It has been a long and frustrating journey to grow anything but tumble weeds in the back yard (imagine high noon in the desert and you have the idea!) but today... *drum roll please* I harvested a single beetroot!

Now, the issue was how to enjoy such a delicacy between the two of us (our latest student from Austria was comatose after a two day flight and probably wasn't going to be excited by my single beetroot dish no matter how exotic...) Since I was knee deep in organic and permaculture books at the time of the harvest - it had to be a raw beetroot concoction!
Here's what I did...

My single beetroot harvest - with the bowl of greens for our salad lunch in the background.

The greens and the beetroot leaves went into the salad...

And the beetroot got peeled and grated - once I got him cut, I saw the beginnings of the white rings. I think he just might be one of those chioggia one. That's an heirloom variety that has white and beetroot rings all the way through it. I think I will let the others grow a bit bigger before harvesting them to see if the rings get more pronounced.

My bro-in-law gave me a recipe for a raw beetroot and chocolate slice a while back and so I decided to make a variation on that theme for my very first beetroot harvest meal!

1x beetroot of probable heirloom heritage (or any home grown beetroot really!) - grated (preferably by the husband. I don't know why but I'm sure it tastes better!)
3 tablespoons of cocoa
about a cup of shredded coconut
about 1/2 cup of dates shuzzzed up in a processor

He then mixed this altogether and pressed it very firmly into a tin, popped it in the fridge and we had it for dessert cut into squares with yoghart.

But I didn't have any dates, or enough coconut so I improvised...

1x beetroot as above
1/2 cup of shredded coconut
3 tablespoons of cocoa
A couple of handfuls of dried mixed fruit (like for fruit mince pies)
10 crushed plain bikkies left over from the cheesecake-in-a-jar experiment
and a blob of butter

mixed thoroughly
Pressed into a tin and popped in the fridge for 3/4 of an hour
ate in the garden with a blob of yogurt in the company of the husband and a few chickens!

Quite yummy!

Its a bit cherry ripe-ish with a hint of earth and the squish of raisins! It might work for a kids dessert (or maybe breakfast?) certainly worth a try, at any rate!

If you have never had fresh beetroot before - this has got to be a wonderful introduction to the joys of such a vegetable! Give it a go next time you have a fresh beetroot just lying around the place!

Score card:
Green-ness: 5/5 to grow and eat your own fresh raw food!
Frugal-ness: 5/5 to make dessert with what you have to hand!
Time cost: About 5 mins to make. 3/4 hour to "set" and not long enough to savour!
Skill level: very basic - doesn't even involve turning on the oven!
Fun -ness: So much fun to eat your own harvest!

Saturday, 10 November 2012

Picnic in-a-jar ideas!

Some good friends decided that we needed to get together for good food, nice wine and great company and so invited us on a picnic. Yay - we love a picnic! It took a few weeks from invite to actually getting together due to rain, work and train timetables but it was so worth it when it finally came together!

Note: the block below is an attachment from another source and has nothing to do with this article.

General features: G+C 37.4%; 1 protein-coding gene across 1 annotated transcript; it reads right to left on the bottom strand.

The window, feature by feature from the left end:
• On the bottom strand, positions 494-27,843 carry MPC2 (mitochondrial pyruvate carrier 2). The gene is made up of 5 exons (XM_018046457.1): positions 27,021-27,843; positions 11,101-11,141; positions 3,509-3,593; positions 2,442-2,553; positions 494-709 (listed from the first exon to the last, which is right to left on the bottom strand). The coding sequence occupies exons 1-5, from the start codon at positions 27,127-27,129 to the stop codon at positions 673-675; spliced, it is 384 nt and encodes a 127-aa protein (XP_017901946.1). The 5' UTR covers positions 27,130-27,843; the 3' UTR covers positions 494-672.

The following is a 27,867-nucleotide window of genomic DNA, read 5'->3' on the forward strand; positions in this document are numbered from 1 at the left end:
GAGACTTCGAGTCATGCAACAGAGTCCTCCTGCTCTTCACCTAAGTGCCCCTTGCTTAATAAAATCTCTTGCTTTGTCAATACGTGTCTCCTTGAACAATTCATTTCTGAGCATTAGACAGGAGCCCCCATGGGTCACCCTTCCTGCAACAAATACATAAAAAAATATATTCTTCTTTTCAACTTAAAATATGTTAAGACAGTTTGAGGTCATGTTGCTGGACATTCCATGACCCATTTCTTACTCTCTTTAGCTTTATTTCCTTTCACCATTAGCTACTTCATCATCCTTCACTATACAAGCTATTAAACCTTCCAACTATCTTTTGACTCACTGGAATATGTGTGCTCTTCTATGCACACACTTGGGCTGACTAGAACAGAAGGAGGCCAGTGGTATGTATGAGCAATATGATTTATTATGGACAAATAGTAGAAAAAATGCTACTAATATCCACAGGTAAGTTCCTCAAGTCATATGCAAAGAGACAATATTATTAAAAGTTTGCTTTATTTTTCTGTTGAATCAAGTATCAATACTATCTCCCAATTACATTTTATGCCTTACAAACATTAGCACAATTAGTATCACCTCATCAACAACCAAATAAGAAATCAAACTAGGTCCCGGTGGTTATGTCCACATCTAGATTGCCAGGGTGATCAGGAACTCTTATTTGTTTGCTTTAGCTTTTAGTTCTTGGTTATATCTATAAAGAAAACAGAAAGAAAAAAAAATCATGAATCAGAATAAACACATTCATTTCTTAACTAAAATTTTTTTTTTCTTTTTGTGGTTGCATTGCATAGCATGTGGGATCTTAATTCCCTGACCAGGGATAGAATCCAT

I saw a picnic idea on the net that I just had to try! It was cute, sustainable, used things I already had at home and cost me nothing...

A picnic in a jar? Its fun and looks good too!

Here's what I did...

I made strawberry cheesecake into 4 individual jars - screwed the lids on and packed them into the picnic bag!

I made a rocket, feta and garlic dip and a roast capsicum, parmesan and cashew dip (by shuzzing them up in a blender until they looked and tasted good!) popped 'em into a jar and into the picnic bag too!

I made a few feta and onion tarts that sadly, didn't fit into any jar I had...

Found a spot with a view of the river, some wine and some wonderful friends and proceeded to chat the evening away!

Some long handled spoons - and dessert is served!


Due to work commitments, I didn't get to explore this concept any further this time but there are some great salad in a jars in my future, I can predict! I had never considered the practicalities of jars for these type of things. We normally take crockery, not plastic, with us these days so it wasn't a big deal to add some more breakables to the cooler bags. I wrap anything breakable in tea towels and so if it does break the resulting mess is contained in the teatowel and not through the whole bag.

With the summer months coming up and school holidays just around the corner, outdoor dining will be a staple part of our diet. Its time to put the slow cooker away (sob) and move onto the next feasting phase of the year - The Picnic! Have a look at these sites for more wonderful "in a jar" ideas

salad in a jar
Becoming sandwich savy
The family kitchen

skewers9 500x477 salad on a stick salads food appetizers
Sugar Laws - Salad on a Stick

"Salad on a stick?" - this one I gotta try! The post itself is worth a visit!
There are so many things that can go into a jar and be taken out on a picnic that I had never considered! Once you start exploring this concept you will find many things that overlap - what about salad in a jar for work lunches - keep 'em airtight in a jar in the fridge and take one out every day for a healthy lunch at work and school - add a fork attached with an elastic band and you're done!
For the salad one, the dressing and the able-to-be-soaked-in-dressing-for-a-while veges go on the bottom and then you layer up the various veges and salad ingredients. Then you either tip the jar into a snazzy bowl at work and eat it (the dressing will now be on the top and your lettuce on the bottom in the more traditional salad fashion) or invert the jar (with the lid on of course) a few times to distribute the dressing through the salad, open and enjoy!